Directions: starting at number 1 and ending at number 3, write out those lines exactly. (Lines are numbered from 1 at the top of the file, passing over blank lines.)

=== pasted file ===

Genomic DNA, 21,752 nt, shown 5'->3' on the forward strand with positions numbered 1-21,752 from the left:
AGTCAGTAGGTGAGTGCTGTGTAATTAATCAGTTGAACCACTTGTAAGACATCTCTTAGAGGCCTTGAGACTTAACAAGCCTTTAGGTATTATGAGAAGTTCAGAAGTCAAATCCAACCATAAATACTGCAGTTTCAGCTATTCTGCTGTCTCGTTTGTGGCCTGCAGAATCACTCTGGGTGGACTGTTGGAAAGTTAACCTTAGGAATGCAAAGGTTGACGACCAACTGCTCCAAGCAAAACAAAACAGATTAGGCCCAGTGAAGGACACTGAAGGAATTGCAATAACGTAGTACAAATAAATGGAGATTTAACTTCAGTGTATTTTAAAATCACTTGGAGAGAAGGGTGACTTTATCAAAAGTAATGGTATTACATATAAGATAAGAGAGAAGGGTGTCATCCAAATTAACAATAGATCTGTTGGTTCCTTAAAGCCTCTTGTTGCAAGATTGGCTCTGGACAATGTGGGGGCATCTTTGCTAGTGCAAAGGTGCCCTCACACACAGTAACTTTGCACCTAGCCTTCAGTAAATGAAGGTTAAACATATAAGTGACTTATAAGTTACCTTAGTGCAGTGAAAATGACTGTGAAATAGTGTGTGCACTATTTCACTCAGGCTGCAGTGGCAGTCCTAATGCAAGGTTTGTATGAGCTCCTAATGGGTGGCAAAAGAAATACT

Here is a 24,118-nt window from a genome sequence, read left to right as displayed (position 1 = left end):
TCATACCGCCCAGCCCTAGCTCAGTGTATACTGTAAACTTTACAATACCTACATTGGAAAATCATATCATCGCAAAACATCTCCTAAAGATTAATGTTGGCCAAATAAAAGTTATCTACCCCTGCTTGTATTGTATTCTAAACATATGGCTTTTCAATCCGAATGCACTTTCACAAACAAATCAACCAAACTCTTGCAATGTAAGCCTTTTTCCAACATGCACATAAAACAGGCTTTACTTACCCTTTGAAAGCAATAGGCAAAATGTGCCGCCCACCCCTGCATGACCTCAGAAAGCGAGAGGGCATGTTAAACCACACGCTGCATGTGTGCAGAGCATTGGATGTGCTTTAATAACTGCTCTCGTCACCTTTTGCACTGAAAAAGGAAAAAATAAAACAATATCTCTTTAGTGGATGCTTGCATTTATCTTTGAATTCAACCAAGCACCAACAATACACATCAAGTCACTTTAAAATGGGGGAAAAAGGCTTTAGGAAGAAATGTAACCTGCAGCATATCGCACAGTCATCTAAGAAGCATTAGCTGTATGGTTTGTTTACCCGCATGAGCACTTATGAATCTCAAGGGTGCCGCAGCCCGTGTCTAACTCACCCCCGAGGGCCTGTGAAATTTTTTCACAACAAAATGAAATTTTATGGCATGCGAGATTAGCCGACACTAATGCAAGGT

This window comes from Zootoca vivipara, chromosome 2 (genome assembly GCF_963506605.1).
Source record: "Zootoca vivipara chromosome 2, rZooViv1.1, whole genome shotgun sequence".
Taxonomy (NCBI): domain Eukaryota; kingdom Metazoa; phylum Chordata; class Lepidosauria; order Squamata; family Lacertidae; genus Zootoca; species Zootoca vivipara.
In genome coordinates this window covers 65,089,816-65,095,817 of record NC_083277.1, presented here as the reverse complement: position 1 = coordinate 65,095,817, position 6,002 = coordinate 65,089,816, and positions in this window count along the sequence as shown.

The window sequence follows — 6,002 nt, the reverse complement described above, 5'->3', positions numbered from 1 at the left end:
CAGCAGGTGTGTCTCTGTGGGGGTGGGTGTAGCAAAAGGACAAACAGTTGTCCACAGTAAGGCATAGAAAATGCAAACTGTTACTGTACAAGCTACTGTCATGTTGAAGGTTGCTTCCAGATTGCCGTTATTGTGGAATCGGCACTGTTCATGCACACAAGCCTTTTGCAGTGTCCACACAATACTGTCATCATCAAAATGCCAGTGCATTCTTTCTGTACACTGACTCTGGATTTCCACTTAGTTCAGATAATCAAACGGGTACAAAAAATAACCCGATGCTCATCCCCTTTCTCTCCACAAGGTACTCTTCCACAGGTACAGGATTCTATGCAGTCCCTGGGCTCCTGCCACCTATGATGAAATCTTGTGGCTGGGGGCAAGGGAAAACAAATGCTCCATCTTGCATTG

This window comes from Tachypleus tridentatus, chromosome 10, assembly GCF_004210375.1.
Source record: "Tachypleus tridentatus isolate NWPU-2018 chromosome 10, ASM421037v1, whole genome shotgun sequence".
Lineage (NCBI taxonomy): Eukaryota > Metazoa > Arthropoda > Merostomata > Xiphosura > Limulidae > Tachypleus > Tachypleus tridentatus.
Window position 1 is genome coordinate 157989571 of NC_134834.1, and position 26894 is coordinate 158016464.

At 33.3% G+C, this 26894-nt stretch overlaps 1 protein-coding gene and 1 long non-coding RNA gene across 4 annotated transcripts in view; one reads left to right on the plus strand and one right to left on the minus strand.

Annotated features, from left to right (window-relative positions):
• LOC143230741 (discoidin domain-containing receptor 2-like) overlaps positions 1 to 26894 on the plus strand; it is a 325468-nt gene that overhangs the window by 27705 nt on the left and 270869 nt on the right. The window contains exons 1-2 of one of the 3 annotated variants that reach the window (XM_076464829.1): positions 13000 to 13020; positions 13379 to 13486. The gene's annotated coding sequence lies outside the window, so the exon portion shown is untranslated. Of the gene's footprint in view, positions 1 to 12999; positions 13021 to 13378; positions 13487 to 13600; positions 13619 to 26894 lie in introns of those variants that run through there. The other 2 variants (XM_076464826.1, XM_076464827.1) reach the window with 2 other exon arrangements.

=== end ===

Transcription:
Genomic DNA, 21,752 nt, shown 5'->3' on the forward strand with positions numbered 1-21,752 from the left:
AGTCAGTAGGTGAGTGCTGTGTAATTAATCAGTTGAACCACTTGTAAGACATCTCTTAGAGGCCTTGAGACTTAACAAGCCTTTAGGTATTATGAGAAGTTCAGAAGTCAAATCCAACCATAAATACTGCAGTTTCAGCTATTCTGCTGTCTCGTTTGTGGCCTGCAGAATCACTCTGGGTGGACTGTTGGAAAGTTAACCTTAGGAATGCAAAGGTTGACGACCAACTGCTCCAAGCAAAACAAAACAGATTAGGCCCAGTGAAGGACACTGAAGGAATTGCAATAACGTAGTACAAATAAATGGAGATTTAACTTCAGTGTATTTTAAAATCACTTGGAGAGAAGGGTGACTTTATCAAAAGTAATGGTATTACATATAAGATAAGAGAGAAGGGTGTCATCCAAATTAACAATAGATCTGTTGGTTCCTTAAAGCCTCTTGTTGCAAGATTGGCTCTGGACAATGTGGGGGCATCTTTGCTAGTGCAAAGGTGCCCTCACACACAGTAACTTTGCACCTAGCCTTCAGTAAATGAAGGTTAAACATATAAGTGACTTATAAGTTACCTTAGTGCAGTGAAAATGACTGTGAAATAGTGTGTGCACTATTTCACTCAGGCTGCAGTGGCAGTCCTAATGCAAGGTTTGTATGAGCTCCTAATGGGTGGCAAAAGAAATACT

Here is a 24,118-nt window from a genome sequence, read left to right as displayed (position 1 = left end):